Refugee Crisis Shakes Up EU-Turkey Ties

Refugees Near the Syria-Turkey Border

Refugees Near the Syria-Turkey Border

By Ilayda Ozsan

Photograph of Refugees Courtesy of Anadolu Agency

The refugee crisis has provided a new wrinkle to Turkey’s already complicated relations with the European Union. Recently, the EU urged Greece to close its borders and declared Turkey the ‘safe-zone’ for Syrian refugees. Turkey is already home for 2.5 million Syrian refugees. Turkey and Germany have agreed on a set of measures to alleviate the Syrian refugee crisis, including an initiative aiming to stop attacks against Aleppo, Syria. All actions taken by the UN, EU, NATO, and individual countries are in the efforts to curb illegal immigration. Angela Merkel, who faces her own domestic political challenges because of the refugee influx, said after discussions with Turkish Prime Minister Ahmet Davutoglu, that she was “not just appalled but horrified” by the suffering the recent Russian bombing created in Syria.

Cengiz Aktar, a Turkish political scientist with the Istanbul Policy Center, told Al Jazeera that the Russians are carpet-bombing to clean the region so that the Syrian army can push on to the Turkish border. Turkey’s government staunchly opposes Assad and does not want to see his forces reach the border. Undoubtedly, this tension would make the lives of refugees more difficult and increase the number of those seeking asylum.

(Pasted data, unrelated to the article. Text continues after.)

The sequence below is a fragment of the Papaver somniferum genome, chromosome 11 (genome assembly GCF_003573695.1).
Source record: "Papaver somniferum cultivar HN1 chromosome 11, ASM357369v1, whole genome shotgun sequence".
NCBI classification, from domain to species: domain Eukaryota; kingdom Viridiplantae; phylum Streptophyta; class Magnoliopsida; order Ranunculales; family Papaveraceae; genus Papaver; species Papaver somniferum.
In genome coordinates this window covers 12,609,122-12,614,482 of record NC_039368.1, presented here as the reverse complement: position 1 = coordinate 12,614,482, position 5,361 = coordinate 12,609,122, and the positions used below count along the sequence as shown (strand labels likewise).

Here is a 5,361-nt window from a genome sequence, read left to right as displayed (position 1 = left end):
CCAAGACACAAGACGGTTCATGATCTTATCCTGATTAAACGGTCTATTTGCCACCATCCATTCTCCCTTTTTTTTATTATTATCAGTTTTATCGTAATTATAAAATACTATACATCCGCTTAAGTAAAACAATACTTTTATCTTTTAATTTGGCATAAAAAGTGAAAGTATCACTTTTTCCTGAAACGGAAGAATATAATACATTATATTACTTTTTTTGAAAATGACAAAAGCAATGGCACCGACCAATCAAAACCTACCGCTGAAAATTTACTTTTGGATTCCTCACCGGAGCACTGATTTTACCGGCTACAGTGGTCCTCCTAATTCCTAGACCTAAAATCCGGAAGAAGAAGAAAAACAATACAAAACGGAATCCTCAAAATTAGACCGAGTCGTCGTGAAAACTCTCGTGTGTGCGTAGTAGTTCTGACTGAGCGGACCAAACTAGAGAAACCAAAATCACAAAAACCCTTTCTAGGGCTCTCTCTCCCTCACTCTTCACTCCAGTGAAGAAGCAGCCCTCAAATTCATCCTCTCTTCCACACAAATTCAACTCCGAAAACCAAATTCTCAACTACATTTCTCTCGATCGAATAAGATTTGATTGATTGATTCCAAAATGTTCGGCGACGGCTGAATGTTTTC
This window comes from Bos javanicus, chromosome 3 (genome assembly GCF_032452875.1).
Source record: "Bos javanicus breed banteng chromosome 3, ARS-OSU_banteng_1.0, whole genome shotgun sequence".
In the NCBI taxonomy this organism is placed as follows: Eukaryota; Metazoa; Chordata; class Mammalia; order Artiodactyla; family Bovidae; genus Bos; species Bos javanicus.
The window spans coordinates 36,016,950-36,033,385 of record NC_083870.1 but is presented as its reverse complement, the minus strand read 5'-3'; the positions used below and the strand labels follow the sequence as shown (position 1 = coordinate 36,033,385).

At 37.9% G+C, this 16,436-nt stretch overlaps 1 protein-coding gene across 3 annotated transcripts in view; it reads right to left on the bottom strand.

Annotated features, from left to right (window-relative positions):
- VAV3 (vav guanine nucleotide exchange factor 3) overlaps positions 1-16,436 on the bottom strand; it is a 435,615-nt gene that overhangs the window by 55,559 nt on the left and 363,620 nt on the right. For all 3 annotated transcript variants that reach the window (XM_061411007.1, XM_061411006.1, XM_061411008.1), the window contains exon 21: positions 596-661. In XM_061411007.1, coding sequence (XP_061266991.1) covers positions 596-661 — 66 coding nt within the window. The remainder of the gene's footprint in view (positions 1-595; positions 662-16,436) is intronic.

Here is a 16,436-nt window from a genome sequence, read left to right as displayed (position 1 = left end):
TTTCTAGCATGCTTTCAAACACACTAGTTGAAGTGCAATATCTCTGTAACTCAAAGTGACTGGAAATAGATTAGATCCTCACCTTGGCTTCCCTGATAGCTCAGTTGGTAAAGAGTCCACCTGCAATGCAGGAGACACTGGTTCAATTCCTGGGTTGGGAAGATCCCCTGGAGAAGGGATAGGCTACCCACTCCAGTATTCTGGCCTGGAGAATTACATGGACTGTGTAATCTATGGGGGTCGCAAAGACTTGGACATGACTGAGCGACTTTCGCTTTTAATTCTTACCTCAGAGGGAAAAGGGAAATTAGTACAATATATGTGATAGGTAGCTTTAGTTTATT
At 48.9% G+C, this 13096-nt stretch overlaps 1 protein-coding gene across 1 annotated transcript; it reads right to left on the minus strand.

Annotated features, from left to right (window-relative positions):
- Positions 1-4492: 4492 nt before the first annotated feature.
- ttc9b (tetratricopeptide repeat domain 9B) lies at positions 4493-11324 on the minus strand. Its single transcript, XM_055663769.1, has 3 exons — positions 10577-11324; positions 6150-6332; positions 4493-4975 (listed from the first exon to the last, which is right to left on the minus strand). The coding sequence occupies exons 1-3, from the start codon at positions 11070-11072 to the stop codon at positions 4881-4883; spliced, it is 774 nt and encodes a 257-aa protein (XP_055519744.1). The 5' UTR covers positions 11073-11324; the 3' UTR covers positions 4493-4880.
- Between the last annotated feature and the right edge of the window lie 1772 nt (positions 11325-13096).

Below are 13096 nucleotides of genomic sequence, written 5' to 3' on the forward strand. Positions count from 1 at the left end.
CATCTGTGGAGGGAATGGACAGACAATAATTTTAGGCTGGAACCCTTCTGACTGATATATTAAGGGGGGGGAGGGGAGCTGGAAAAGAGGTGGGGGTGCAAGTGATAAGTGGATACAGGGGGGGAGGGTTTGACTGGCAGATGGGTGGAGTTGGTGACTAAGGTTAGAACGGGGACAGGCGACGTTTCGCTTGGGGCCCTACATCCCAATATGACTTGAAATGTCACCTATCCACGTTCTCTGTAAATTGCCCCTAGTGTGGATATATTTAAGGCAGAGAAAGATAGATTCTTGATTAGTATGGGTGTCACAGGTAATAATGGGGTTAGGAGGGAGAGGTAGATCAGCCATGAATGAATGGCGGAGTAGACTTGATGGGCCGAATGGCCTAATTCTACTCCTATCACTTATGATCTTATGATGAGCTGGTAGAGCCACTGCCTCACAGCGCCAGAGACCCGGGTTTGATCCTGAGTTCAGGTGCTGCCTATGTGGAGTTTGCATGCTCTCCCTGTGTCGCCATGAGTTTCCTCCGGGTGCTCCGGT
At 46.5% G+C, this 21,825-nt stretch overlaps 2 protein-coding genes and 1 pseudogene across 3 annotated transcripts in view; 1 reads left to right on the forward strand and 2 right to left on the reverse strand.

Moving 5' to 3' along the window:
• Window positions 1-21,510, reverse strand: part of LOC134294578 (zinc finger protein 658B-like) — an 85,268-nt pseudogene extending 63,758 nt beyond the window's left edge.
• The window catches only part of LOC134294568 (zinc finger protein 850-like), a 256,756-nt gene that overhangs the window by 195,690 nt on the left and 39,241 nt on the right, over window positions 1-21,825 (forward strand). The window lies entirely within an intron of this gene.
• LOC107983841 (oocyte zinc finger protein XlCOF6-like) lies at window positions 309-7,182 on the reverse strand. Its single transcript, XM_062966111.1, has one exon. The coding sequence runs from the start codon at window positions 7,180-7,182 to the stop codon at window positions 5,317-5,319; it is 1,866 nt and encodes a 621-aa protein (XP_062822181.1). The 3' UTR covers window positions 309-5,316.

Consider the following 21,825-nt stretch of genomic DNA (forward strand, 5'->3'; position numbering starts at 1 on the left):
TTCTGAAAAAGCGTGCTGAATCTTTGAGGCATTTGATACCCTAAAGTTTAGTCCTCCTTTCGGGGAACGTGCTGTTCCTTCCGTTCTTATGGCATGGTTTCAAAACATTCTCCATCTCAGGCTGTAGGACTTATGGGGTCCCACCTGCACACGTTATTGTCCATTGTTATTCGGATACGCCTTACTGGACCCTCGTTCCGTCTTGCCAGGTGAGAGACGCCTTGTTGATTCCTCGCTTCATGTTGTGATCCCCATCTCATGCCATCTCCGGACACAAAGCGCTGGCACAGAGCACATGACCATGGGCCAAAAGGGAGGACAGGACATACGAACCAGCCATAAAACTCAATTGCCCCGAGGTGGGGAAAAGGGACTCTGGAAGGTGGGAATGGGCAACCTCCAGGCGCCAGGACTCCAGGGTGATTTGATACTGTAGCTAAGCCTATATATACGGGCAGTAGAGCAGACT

Turkey is under tremendous pressure from the EU to open its border for more Syrians who have gathered along the Turkish border since the Russian bombing of Syria. The International Organization for Migration says that 374 refugees and other migrants have died so far this year while trying to reach Greece, and some are still missing. In exchange for help on the refugee issue, EU officials have offered Turkey financial assistance plus concessions on talks over eventual admission to the Union.

Some policymakers have suggested that NATO could play a role in offering a stop-gap fix. Merkel and Davutoglu will push for NATO intervention in the refugee crisis, Davutoglu said. He said they would seek the use of NATO’s observation capabilities at the border with Syria and the Aegean Sea. Since the announcement, NATO has deployed naval patrols to guard the Aegean Sea and return migrants to Turkey.

Turkey has taken some substantive steps to limit the number of migrants that move on to EU territory. Under international pressure, Turkey has started to require Syrians arriving from developing countries to apply for Turkish visas, aiming to exclude those who aim to continue on to Greece. Turkey has also agreed to grant work permits to Syrians as an incentive for them to stay in Turkey, and increased coast guard presence in the effort to decrease migration to Greece and migrant fatalities.

Going forward, the refugee crisis figures to have a broad impact. Politically, the arrival of thousands of destitute and desperate people threatens to further destabilize countries like Turkey, Greece, and Macedonia. From an economic standpoint, providing for these refugees further depletes the EU’s already weak coffers. The crisis has a security impact as well. Danger of terrorist arrivals strikes fear into the hearts of European policy-makers. Meanwhile Turkey sees a growing threat as Assad and the Kurds both gain territory in Syria. Finally, from a humanitarian perspective the refugee situation remains appallingly tragic. Despite these vast consequences, a sustainable long-term answer unfortunately seems rather far off.




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